Observation 4. Finally, I would like to cite with the preceding cases those patients who experience the desire of inflicting suffering upon themselves. In many of these cases it is only a question of small pains, of pinching, twitching, or scratching the skin, which seems to give them relief. Cha., a young woman twenty-four years of age, presents a curious appearance when she takes off, in our presence, her beautiful blonde wig. Upon her uncovered skull there are but a few rare locks of short hair, separated by large, absolutely bald spots, especially in front and on the occiput. At first sight one is convinced that it is a remarkable case of alopecia, and is astonished to learn that the dermatologists refuse to treat her and send her back to the neurologists. It is a fact that the hairs did not fall out by themselves. For the last eighteen months this poor girl has been tearing them out one by one and eating them. In this short period she has eaten up the whole of a luxuriant head of hair. This singular desire only comes at intervals to a girl who is otherwise quite rational and seemingly well balanced. But at moments she is no longer able to resist this desire to pull out her hair and feel the little pain resulting from it. This new case may be grouped with the patients I have already described who tear out their hair, their eyelashes, their nails, and little pieces of skin, etc.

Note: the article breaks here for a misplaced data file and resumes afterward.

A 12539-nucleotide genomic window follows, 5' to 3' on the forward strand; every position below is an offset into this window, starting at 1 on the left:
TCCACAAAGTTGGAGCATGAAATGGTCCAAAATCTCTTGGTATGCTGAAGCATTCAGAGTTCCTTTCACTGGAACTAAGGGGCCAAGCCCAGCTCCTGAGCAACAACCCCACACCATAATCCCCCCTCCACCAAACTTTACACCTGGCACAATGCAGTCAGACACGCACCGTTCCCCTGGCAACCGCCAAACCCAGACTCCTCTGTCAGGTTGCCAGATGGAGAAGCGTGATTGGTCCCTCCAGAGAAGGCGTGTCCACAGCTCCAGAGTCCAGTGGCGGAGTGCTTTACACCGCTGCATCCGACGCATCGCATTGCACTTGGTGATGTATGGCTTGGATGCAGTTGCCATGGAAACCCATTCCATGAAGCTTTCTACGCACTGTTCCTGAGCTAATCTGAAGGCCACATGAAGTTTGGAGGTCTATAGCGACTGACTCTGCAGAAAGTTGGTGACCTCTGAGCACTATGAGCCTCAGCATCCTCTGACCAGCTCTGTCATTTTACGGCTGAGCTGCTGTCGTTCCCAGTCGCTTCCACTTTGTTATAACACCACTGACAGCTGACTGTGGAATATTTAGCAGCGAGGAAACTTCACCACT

Sometimes the impulsion to inflict injury on oneself becomes much more interesting when it is a question of severe pains.
Observation 5. This young girl of twenty, Ne., has her hands and feet covered with bandages, and looks more like one severely wounded than like a neuropath. Under the dressings there are a number of severe burns, some recent, with blisters, others suppurating, and others almost cicatrized. The parents of this young girl despair of curing her wounds, for scarcely is one on the road toward cure than a more severe one appears at its side. The young girl cannot stop herself from burning her hands and feet; her pleasure, when she is alone, consists in taking a kettle of boiling water, and pouring it, drop by drop, on the skin of her extremities. If she cannot find boiling water she satisfies herself by placing her fingers on the stove until the skin is badly burned. If we undress her we find on her thighs long circular cicatrices of a keloidal appearance. She had wound twine tightly about her thighs until her skin had been cut.